G Athappan, V Ariyamuthu, V Rajamani
G Athappan, V Ariyamuthu, V Rajamani. Phantom Tumor of the Lung. The Internet Journal of Cardiology. 2006 Volume 5 Number 1.
A 45 year old, chronic smoker with a past history of hypertension was admitted with complaints of shortness of breath, orthopnea, and cough productive of pink frothy sputum. Examination revealed a blood pressure of 160/100 mmHg, pulse 112/min, tachypnea, jugular venous distention, bilateral pitting pedal edema, and extensive bilateral crackles over both lung fields. The findings were consistent with the diagnosis of acute pulmonary edema.
A chest radiograph (Figure1) showed a sharply marginated biconvex opacity in the right interlobar fissure. A repeat radiograph (Figure2) after successful treatment of the acute pulmonary edema showed complete resolution of the opacity consistent with the diagnosis of “pseudotumor” or “vanishing tumor” or “phantom tumor” of the lung.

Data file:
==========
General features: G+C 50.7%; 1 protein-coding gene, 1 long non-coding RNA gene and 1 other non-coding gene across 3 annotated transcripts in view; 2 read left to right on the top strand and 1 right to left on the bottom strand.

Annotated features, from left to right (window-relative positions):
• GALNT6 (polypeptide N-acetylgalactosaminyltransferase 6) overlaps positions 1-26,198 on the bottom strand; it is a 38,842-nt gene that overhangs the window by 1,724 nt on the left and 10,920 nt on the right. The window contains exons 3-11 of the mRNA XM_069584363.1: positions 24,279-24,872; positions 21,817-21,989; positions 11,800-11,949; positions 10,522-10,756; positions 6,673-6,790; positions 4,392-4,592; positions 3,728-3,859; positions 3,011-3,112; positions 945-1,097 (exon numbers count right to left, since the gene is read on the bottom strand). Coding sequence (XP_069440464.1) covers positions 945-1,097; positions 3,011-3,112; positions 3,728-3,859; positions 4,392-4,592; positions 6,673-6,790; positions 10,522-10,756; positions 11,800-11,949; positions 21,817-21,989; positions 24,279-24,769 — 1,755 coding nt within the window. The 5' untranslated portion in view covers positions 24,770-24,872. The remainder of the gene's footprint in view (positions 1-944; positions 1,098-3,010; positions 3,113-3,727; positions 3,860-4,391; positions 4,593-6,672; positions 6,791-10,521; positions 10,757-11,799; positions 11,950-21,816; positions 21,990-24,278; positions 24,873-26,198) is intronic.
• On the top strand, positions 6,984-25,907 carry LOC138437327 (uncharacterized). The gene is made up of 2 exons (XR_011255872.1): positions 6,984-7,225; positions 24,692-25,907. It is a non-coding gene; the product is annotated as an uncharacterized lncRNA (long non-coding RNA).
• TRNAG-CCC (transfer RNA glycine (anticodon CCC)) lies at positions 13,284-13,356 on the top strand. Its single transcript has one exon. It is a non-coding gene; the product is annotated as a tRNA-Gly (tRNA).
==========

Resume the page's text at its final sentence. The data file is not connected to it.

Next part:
Pseudo tumors of the lung are transient collections of pleural fluid in the interlobar pulmonary fissure predominantly on the right, usually seen in congestive heart failure, renal failure or hypoalbuminemia by transudation from the pulmonary vasculature. The pathogenesis involves the adhesion and obliteration of the pleural space due to pleuritis that may be transient, thereby preventing the free accumulation of fluid. Recognition of this radiographic presentation is important because it may be the sole manifestation of heart failure; it also avoids unnecessary workup for a pulmonary malignancy. Managing the underlying condition leads to resolution of the pseudotumor.
Ganesh Athappan : Department of Medicine Madurai Medical College Madurai India 625020. email id : email@example.com